Racial differences in colorectal cancer incidence and mortality in the women's health initiative

Michael S. Simon, Cynthia A. Thomson, Erin Pettijohn, Ikuko Kato, Rebecca J. Rodabough, Dorothy Lane, F. Allan Hubbell, Mary Jo O'Sullivan, Lucille Adams-Campbell, Charles P. Mouton, Judith Abrams, Rowan T. Chlebowski

Research output: Contribution to journalArticle

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Abstract

Background: Colorectal cancer (CRC) incidence and mortality rates are higher in African-Americans as compared with other racial/ethnic groups. The women's health initiative (WHI) study sample was used to determine whether differences in CRC risk factors explain racial/ethnic differences in incidence and mortality. Methods: The WHI is a longitudinal study of postmenopausal women recruited from 40 centers. Baseline questionnaires were used to collect sociodemographic and health status information. All CRC diagnoses were centrally adjudicated. Cox regression models were used to compute hazard ratios (HRs) and 95% confidence intervals (CIs) for invasive CRC by race/ethnicity. Results: The study sample included 131,481 (83.7%) White, 14,323 (9.1%) African-American, 6,362 (4.1%) Hispanic, 694 (0.4%) Native American and 4,148 (2.6%) Asian/Pacific Islanders. After a mean follow-up of 10.8 years (SD 2.9), CRC incidence was the highest in African-Americans (annualized rate = 0.14%), followed by Whites and Native Americans (0.12% each), Asian/Pacific Islanders (0.10%), and Hispanics (0.08%). After adjustment for age and trial assignment, Hispanics had a lower risk compared with Whites, HR 0.73 (95% CI: 0.54-0.97) (P = 0.03), and African-Americans had a marginally greater risk, HR 1.16 (95% CI: 0.99-1.34), P = 0.06. Multivariable adjustment attenuated the difference in incidence between African-Americans and Whites (HR 0.99, 95% CI: 0.82-1.20), while strengthening the lower HR for Hispanics (HR 0.68, 95% CI: 0.48-0.97). Conclusions: African-American/White differences in CRC risk are likely due to sociodemographic/cultural factors other than race. Impact: A number of modifiable exposures could be a focus for reducing CRC risk in African-Americans.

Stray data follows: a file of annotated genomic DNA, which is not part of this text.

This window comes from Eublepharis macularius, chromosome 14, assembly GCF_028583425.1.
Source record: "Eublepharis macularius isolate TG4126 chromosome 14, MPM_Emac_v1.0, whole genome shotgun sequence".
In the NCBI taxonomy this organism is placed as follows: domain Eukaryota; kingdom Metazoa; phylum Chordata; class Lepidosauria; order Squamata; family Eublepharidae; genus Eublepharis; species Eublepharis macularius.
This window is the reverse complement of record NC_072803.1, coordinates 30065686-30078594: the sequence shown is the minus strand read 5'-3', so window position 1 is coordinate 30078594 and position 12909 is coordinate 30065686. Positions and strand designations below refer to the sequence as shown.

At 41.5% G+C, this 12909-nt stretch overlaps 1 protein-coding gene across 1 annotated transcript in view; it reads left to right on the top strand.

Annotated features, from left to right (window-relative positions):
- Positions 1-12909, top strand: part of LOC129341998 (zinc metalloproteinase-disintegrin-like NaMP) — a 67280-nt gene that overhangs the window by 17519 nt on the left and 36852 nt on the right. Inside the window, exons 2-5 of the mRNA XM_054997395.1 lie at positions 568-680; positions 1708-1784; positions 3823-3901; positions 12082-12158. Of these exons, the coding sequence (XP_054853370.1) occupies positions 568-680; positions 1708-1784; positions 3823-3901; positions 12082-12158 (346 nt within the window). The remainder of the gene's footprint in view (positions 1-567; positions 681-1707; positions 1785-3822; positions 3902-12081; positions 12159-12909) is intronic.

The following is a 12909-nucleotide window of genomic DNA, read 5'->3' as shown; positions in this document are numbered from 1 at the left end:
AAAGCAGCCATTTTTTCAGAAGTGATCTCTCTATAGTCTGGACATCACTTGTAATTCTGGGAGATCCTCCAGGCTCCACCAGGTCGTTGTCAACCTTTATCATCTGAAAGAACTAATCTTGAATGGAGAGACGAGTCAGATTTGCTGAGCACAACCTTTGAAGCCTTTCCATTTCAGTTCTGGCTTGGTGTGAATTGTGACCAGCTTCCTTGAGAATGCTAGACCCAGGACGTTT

Original languageEnglish
Pages (from-to)1368-1378
Number of pages11
JournalCancer Epidemiology Biomarkers and Prevention
Volume20
Issue number7
DOIs
StatePublished - Jul 1 2011
Externally publishedYes

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Women's Health
African Americans
Colorectal Neoplasms
Mortality
Hispanic Americans
Incidence
Confidence Intervals